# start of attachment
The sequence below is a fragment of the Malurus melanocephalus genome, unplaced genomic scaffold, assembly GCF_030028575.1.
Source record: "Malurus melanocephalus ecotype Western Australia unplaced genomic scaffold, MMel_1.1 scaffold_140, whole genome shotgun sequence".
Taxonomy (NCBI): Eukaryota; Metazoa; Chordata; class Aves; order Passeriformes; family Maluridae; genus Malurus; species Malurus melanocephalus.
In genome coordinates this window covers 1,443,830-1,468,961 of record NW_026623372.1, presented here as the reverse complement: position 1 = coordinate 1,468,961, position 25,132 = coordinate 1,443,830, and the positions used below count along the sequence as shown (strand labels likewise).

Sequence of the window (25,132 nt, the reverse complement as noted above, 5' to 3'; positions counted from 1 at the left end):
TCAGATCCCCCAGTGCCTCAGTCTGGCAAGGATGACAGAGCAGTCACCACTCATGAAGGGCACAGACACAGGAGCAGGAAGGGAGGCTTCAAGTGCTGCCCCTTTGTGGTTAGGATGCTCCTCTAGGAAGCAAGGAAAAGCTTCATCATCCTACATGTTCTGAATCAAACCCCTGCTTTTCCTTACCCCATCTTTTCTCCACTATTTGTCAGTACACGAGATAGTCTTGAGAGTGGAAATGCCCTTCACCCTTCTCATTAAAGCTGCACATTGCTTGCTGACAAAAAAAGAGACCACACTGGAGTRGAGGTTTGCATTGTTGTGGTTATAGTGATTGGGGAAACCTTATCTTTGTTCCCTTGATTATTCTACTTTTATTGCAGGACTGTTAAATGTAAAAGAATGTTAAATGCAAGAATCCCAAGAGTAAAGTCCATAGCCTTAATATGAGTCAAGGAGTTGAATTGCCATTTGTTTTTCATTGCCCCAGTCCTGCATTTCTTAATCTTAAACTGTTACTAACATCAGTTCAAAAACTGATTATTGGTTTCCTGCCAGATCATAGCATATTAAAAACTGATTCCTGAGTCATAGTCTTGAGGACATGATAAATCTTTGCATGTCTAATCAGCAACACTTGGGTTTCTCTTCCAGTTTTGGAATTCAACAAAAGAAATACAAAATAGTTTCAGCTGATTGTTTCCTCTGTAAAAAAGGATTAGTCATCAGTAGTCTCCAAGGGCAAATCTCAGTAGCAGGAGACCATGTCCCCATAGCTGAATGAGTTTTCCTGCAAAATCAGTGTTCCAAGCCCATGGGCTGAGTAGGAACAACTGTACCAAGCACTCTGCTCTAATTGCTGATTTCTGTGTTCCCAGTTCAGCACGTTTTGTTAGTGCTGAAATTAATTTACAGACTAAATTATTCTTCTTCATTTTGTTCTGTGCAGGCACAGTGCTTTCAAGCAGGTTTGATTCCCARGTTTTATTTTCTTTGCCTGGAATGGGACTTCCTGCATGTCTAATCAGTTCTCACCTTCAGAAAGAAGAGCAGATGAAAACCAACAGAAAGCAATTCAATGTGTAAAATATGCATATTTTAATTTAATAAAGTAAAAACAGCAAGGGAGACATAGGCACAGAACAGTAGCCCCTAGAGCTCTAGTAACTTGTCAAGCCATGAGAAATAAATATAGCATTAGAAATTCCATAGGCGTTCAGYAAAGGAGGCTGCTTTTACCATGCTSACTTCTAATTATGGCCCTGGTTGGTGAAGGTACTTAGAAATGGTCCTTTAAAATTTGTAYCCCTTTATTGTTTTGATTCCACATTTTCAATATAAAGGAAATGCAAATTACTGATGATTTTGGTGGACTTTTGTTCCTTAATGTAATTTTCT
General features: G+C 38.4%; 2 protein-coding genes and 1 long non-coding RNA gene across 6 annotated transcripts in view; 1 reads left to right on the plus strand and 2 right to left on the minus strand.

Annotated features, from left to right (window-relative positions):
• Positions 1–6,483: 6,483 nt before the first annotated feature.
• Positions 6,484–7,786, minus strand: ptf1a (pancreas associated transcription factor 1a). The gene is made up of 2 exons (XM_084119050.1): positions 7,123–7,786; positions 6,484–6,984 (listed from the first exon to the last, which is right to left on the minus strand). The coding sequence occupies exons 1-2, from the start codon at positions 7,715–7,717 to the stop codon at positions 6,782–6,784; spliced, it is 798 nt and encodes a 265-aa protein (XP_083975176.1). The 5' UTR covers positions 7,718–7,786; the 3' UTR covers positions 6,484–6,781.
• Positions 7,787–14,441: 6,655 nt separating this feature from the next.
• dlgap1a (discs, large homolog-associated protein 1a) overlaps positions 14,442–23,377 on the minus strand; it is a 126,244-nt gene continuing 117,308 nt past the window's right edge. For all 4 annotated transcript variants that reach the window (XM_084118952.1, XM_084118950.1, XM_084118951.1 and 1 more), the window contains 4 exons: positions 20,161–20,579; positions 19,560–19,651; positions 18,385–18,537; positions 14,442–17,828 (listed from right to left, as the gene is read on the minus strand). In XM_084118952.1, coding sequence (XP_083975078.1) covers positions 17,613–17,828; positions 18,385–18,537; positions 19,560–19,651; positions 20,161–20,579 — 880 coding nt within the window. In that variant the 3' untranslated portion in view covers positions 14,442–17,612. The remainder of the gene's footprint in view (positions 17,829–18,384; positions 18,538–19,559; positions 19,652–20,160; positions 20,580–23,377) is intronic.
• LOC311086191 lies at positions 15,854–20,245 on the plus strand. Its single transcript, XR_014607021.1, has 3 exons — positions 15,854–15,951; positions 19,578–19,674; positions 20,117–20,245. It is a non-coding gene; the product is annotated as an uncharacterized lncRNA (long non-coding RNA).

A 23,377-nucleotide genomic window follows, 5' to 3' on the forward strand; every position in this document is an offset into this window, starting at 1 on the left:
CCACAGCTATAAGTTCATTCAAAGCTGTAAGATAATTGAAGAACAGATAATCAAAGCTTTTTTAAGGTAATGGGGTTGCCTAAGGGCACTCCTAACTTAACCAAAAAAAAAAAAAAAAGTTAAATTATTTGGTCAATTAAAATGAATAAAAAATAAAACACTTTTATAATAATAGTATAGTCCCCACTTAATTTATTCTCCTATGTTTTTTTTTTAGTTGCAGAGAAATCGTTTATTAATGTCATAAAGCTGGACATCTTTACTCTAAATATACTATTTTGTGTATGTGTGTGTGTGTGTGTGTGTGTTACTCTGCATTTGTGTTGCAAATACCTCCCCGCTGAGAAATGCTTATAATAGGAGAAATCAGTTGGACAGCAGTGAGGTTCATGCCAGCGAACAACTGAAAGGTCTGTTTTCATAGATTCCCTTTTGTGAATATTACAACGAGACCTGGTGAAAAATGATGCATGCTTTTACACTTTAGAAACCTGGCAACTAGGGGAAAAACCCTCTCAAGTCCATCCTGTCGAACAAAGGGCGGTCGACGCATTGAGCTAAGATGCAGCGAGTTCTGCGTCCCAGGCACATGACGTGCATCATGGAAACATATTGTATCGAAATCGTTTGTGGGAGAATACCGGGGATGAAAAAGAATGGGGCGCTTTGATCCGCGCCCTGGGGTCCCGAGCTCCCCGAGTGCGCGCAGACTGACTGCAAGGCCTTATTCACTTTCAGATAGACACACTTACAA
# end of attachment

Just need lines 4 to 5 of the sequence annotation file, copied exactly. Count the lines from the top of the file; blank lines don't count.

In genome coordinates this window covers 1,443,830-1,468,961 of record NW_026623372.1, presented here as the reverse complement: position 1 = coordinate 1,468,961, position 25,132 = coordinate 1,443,830, and the positions used below count along the sequence as shown (strand labels likewise).

Sequence of the window (25,132 nt, the reverse complement as noted above, 5' to 3'; positions counted from 1 at the left end):